Photography in China began very quickly after the invention of photography in 1838 with the arrival of European photographers in Macao. In the 1850s, western photographers set up studios in the coastal port cities, but soon their Chinese assistants and local competition spread to all regions. By the end of the nineteenth century, all major cities had photographic studios where middle class Chinese could have portraits taken for family occasions; western and Chinese photographers documented ordinary street life, major wars, and prominent figures; and affluent Chinese adopted photography as a hobby. Even the Empress Dowager Cixi had her portrait taken repeatedly. In the twentieth century, photography in China, as in other countries around the world, was used for recreation, record keeping, newspaper and magazine journalism, political propaganda, and fine art photography.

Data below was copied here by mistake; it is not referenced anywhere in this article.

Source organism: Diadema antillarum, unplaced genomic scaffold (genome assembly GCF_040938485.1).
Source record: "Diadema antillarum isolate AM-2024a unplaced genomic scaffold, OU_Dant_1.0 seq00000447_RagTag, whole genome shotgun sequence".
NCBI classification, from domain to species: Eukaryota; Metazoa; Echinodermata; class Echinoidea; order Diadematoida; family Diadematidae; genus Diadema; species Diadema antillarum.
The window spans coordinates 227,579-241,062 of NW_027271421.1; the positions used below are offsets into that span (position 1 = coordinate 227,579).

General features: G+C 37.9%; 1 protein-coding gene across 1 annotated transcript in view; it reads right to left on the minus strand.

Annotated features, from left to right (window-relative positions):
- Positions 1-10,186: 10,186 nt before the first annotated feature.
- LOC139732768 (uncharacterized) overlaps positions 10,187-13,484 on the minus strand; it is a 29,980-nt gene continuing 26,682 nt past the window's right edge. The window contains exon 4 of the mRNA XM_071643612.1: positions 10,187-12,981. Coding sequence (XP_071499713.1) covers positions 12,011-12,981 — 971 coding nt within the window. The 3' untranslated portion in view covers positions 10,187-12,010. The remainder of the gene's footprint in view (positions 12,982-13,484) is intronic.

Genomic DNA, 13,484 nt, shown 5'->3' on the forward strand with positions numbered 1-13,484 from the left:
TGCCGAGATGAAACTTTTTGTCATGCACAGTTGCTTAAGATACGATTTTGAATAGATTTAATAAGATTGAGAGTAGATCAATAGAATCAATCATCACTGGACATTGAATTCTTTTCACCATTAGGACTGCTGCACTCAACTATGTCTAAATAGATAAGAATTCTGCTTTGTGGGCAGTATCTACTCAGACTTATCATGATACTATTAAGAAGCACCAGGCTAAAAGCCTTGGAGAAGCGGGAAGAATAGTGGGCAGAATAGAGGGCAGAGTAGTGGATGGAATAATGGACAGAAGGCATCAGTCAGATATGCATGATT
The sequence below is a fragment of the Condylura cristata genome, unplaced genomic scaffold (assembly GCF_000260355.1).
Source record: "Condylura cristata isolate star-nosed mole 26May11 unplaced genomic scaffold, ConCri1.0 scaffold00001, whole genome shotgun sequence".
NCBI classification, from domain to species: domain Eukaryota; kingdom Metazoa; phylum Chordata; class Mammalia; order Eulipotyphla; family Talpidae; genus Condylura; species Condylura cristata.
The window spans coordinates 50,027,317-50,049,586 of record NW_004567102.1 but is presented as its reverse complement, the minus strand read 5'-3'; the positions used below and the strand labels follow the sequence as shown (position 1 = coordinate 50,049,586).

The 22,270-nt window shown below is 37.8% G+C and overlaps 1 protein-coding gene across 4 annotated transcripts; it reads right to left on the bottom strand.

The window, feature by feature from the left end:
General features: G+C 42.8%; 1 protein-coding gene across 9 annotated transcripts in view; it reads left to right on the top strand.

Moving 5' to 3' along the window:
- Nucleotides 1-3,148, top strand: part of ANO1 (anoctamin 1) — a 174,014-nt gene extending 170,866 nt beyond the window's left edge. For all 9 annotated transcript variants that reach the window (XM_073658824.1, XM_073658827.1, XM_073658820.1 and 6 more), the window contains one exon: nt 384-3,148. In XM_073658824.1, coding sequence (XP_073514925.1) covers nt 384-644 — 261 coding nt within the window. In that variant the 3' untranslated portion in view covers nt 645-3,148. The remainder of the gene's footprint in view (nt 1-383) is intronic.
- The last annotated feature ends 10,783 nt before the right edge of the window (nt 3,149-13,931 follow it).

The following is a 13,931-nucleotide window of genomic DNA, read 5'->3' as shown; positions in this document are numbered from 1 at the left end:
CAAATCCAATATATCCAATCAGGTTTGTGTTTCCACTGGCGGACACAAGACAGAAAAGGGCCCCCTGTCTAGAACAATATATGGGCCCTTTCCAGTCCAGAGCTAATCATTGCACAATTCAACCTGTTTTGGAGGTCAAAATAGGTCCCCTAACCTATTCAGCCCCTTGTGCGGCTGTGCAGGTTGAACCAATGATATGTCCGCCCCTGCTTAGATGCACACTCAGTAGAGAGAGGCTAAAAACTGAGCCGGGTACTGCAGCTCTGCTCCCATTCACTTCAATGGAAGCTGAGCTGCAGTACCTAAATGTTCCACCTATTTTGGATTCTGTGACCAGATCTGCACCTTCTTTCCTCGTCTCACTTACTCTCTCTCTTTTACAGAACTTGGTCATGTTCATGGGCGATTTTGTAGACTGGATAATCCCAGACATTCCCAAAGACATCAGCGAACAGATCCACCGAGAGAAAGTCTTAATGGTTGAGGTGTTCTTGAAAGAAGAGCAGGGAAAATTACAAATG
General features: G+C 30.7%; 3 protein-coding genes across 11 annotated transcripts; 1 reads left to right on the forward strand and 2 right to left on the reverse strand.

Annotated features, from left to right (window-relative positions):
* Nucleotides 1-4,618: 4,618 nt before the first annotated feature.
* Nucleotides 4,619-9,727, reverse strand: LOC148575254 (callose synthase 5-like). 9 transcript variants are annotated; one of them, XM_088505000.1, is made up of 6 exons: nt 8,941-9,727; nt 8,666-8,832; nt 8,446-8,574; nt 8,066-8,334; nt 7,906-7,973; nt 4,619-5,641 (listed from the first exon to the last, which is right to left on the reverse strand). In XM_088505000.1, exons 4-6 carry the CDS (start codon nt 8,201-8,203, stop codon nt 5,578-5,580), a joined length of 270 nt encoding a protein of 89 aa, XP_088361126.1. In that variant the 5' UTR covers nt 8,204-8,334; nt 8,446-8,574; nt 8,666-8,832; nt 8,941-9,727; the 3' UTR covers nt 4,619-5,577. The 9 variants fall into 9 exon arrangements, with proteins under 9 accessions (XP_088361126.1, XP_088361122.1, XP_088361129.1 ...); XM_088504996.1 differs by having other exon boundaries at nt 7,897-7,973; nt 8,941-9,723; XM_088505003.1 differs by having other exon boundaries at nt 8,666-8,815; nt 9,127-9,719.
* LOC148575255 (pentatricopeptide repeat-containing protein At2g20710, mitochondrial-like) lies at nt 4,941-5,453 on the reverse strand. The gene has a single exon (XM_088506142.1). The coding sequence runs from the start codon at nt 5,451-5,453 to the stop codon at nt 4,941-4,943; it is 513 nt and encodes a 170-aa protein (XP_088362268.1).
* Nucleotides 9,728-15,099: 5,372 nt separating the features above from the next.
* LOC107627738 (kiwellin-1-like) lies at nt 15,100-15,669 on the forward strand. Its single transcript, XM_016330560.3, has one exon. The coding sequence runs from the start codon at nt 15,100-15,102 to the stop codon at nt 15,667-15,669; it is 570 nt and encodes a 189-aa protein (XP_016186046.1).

A collection of photos taken over fifty years by photographers from the Magnum Photo Agency. Magnum was the premier photo agency of the Twentieth Century. This book includes images by Eve Arnold, Henri Cartier-Bresson and Robert Capa.
In 1994, Chinese artist Liu Zheng conceived of an ambitious photographic project called The Chinese, which occupied him for seven years and carried him throughout China. Inspired by the examples of August Sander and Diane Arbus, he has captured a people and country in a unique time of great flux.
Over the course of 2 years and 35,000 miles, photojournalist Tom Carter captured it ALL on film. Carter's anthropological-like study of China stands apart in its genre, as it focuses expressly on the PEOPLE of China. In addition to documenting the everyday life of "ordinary" people, Carter also backpacked to the most remote areas of China to observe reclusive ethnic minorities.
Girard and Lambot spent four years exploring the notorious Walled City of Kowloon (Hong Kong), before it's final clearance in 1992. With over 320 photographs, 32 extended interviews, and essays on the City's history and character.